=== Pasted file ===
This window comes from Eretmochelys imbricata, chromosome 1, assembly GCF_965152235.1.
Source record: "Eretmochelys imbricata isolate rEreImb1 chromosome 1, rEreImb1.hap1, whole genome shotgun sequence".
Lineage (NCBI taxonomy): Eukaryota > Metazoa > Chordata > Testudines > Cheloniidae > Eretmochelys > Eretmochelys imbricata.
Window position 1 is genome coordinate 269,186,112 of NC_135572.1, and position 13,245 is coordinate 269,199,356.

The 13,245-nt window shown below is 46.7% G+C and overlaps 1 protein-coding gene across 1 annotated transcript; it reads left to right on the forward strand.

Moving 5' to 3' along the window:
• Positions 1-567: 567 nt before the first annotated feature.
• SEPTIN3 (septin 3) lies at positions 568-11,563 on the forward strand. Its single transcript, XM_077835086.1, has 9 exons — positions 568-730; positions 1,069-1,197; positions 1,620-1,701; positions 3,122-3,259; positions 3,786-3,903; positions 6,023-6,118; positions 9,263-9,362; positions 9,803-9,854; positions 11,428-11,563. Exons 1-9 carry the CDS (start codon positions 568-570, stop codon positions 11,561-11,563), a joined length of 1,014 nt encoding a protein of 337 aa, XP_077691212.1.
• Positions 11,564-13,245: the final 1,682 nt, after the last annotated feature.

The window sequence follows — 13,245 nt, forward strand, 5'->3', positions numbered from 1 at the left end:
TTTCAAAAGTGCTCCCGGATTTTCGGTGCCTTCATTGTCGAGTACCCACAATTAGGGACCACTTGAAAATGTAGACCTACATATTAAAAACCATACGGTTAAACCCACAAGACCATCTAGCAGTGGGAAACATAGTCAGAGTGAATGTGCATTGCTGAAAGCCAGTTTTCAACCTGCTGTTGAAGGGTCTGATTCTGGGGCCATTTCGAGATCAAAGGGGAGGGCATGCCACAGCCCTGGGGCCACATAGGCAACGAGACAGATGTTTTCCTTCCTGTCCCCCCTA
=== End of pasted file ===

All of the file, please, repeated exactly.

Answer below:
This window comes from Eretmochelys imbricata, chromosome 1, assembly GCF_965152235.1.
Source record: "Eretmochelys imbricata isolate rEreImb1 chromosome 1, rEreImb1.hap1, whole genome shotgun sequence".
Lineage (NCBI taxonomy): Eukaryota > Metazoa > Chordata > Testudines > Cheloniidae > Eretmochelys > Eretmochelys imbricata.
Window position 1 is genome coordinate 269,186,112 of NC_135572.1, and position 13,245 is coordinate 269,199,356.

The 13,245-nt window shown below is 46.7% G+C and overlaps 1 protein-coding gene across 1 annotated transcript; it reads left to right on the forward strand.

Moving 5' to 3' along the window:
• Positions 1-567: 567 nt before the first annotated feature.
• SEPTIN3 (septin 3) lies at positions 568-11,563 on the forward strand. Its single transcript, XM_077835086.1, has 9 exons — positions 568-730; positions 1,069-1,197; positions 1,620-1,701; positions 3,122-3,259; positions 3,786-3,903; positions 6,023-6,118; positions 9,263-9,362; positions 9,803-9,854; positions 11,428-11,563. Exons 1-9 carry the CDS (start codon positions 568-570, stop codon positions 11,561-11,563), a joined length of 1,014 nt encoding a protein of 337 aa, XP_077691212.1.
• Positions 11,564-13,245: the final 1,682 nt, after the last annotated feature.

The window sequence follows — 13,245 nt, forward strand, 5'->3', positions numbered from 1 at the left end:
TTTCAAAAGTGCTCCCGGATTTTCGGTGCCTTCATTGTCGAGTACCCACAATTAGGGACCACTTGAAAATGTAGACCTACATATTAAAAACCATACGGTTAAACCCACAAGACCATCTAGCAGTGGGAAACATAGTCAGAGTGAATGTGCATTGCTGAAAGCCAGTTTTCAACCTGCTGTTGAAGGGTCTGATTCTGGGGCCATTTCGAGATCAAAGGGGAGGGCATGCCACAGCCCTGGGGCCACATAGGCAACGAGACAGATGTTTTCCTTCCTGTCCCCCCTA